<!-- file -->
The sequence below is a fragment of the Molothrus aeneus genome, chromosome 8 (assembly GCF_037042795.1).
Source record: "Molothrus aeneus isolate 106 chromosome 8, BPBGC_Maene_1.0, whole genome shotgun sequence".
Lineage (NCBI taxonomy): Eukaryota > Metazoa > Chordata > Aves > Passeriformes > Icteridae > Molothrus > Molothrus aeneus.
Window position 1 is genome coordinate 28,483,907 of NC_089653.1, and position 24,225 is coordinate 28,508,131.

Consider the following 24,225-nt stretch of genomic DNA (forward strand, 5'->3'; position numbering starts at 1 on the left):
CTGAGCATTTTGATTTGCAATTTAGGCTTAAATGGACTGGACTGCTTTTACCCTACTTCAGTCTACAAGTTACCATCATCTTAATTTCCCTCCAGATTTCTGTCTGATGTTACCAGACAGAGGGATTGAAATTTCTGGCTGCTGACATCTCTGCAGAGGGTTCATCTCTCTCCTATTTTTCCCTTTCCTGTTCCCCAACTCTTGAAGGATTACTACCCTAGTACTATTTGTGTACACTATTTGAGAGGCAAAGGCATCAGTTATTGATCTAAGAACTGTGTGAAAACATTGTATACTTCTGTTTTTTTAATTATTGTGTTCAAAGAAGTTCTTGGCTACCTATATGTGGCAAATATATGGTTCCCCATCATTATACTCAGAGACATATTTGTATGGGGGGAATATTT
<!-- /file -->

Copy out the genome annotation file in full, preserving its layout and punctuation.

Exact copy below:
The sequence below is a fragment of the Molothrus aeneus genome, chromosome 8 (assembly GCF_037042795.1).
Source record: "Molothrus aeneus isolate 106 chromosome 8, BPBGC_Maene_1.0, whole genome shotgun sequence".
Lineage (NCBI taxonomy): Eukaryota > Metazoa > Chordata > Aves > Passeriformes > Icteridae > Molothrus > Molothrus aeneus.
Window position 1 is genome coordinate 28,483,907 of NC_089653.1, and position 24,225 is coordinate 28,508,131.

Consider the following 24,225-nt stretch of genomic DNA (forward strand, 5'->3'; position numbering starts at 1 on the left):
CTGAGCATTTTGATTTGCAATTTAGGCTTAAATGGACTGGACTGCTTTTACCCTACTTCAGTCTACAAGTTACCATCATCTTAATTTCCCTCCAGATTTCTGTCTGATGTTACCAGACAGAGGGATTGAAATTTCTGGCTGCTGACATCTCTGCAGAGGGTTCATCTCTCTCCTATTTTTCCCTTTCCTGTTCCCCAACTCTTGAAGGATTACTACCCTAGTACTATTTGTGTACACTATTTGAGAGGCAAAGGCATCAGTTATTGATCTAAGAACTGTGTGAAAACATTGTATACTTCTGTTTTTTTAATTATTGTGTTCAAAGAAGTTCTTGGCTACCTATATGTGGCAAATATATGGTTCCCCATCATTATACTCAGAGACATATTTGTATGGGGGGAATATTT